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Developer Sets Sights On 300,000 SF Cold Storage Project In Brevard County

Wednesday, July 22, 2020 6:46 PM | Deb Colangelo (Administrator)

A sizable commercial project is in the works in Brevard County — an area that’s attracting more demand for industrial real estate.

An unnamed developer is under contract to buy roughly 20 acres southwest of Grissom Parkway and Industry Road in Cocoa for a future cold-storage facility, said Mike Moss, vice president of industrial properties with Melbourne-based Lightle Beckner Robison Inc., which is marketing the property.

Moss declined to say who the developer is, but said the site is entitled for roughly 300,000 square feet of industrial space. The project will be called the Brevard Cold Storage Center.

The land acquisition and construction timelines aren’t known for the future build-to-suit project. But these types of projects are in demand across Central Florida as more consumers turn to e-commerce to order products — including food and other things that require cold storage.

“There’s not a refrigerated warehouse in Brevard County of any size outside of the port,” Moss said. “This is going to be state of the art.”

Cocoa-based Grissom Park LLC owns the roughly 20 acres, according to real state research firm Reonomy. The entity paid about $700,000 in January and June 2006 for two parcels of land involved in the deal.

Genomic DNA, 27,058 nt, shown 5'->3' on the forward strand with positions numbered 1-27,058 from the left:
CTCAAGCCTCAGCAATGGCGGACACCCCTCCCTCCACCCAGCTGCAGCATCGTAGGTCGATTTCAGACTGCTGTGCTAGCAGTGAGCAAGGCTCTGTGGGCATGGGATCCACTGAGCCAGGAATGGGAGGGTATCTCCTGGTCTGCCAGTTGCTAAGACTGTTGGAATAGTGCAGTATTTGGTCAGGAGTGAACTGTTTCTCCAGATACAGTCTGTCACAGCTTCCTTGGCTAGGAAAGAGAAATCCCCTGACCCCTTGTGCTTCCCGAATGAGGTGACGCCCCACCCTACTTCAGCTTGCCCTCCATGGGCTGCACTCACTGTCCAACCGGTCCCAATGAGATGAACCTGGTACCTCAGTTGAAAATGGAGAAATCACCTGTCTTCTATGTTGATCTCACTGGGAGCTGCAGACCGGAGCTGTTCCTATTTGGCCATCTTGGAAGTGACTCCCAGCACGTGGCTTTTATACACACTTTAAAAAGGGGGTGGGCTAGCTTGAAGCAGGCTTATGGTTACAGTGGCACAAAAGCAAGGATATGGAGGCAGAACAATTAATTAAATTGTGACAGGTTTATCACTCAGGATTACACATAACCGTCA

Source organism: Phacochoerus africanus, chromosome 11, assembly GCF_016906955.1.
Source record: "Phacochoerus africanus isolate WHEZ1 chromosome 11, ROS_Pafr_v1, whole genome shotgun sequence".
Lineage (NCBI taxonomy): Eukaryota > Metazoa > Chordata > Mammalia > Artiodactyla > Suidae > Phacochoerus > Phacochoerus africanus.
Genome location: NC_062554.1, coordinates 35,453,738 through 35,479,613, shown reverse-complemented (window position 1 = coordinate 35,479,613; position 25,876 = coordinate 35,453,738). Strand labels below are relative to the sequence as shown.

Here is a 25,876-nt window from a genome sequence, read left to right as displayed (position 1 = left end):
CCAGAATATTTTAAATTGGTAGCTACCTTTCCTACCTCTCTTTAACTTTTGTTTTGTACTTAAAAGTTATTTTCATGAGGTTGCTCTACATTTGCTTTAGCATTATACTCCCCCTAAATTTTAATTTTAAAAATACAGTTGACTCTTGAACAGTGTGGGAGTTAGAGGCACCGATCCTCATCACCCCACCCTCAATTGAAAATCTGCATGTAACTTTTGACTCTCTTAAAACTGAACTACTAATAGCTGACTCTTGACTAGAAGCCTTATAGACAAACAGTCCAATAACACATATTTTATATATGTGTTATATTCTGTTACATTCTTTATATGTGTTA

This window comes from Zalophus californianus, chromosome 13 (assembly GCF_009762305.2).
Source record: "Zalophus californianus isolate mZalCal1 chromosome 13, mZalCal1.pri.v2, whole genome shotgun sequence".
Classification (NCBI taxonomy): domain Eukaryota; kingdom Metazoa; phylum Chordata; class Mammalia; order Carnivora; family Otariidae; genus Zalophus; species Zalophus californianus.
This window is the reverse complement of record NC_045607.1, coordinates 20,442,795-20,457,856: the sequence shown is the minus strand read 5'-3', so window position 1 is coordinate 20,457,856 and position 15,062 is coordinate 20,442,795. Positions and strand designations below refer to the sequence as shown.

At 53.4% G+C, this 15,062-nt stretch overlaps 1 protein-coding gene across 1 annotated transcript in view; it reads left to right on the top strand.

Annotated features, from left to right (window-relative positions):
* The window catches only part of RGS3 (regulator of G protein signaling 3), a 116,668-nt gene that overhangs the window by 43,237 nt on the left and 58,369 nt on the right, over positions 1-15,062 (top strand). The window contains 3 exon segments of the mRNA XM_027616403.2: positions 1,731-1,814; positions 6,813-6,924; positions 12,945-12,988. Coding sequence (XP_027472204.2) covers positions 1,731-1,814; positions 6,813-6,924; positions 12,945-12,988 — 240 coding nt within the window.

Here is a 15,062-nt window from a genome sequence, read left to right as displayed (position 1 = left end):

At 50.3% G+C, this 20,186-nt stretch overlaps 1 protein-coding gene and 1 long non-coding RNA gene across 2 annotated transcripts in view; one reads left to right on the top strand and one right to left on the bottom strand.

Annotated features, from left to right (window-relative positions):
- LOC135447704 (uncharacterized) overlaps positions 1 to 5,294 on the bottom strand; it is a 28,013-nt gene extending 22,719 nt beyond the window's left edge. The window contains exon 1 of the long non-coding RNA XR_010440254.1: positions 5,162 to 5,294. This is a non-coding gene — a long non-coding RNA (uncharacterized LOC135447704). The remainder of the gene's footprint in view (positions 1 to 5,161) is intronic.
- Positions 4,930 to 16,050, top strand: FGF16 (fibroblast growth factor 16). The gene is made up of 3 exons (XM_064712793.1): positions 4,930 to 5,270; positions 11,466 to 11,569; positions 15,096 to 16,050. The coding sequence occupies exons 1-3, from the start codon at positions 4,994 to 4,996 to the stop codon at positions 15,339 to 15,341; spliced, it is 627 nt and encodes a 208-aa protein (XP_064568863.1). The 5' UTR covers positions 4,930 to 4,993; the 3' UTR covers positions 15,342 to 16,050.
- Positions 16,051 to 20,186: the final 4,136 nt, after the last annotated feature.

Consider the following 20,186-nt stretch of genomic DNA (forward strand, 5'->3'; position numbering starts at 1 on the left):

The 300,000-square-foot industrial project may cost $19.5 million to build, based on industry standards.

New construction creates jobs, making it an important regional economic driver. The industry employs roughly 90,800 people in Central Florida who are paid an average of $15.32 per hour, according to the U.S. Bureau of Labor Statistics.

It will be the latest cold-storage facility to open in Brevard County. In August 2018, Bentonville, Arkansas-based retail giant Walmart Inc. (NYSE: WMT) opened a 550,000-square-foot “perishable distribution center” in Cocoa, according to Florida Today.

These types of deals show the growing demand for industrial space in Brevard County, which for years struggled to attract bigger tenants. “That’s starting to change a little bit,” Moss said.

 

Source:  OBJ


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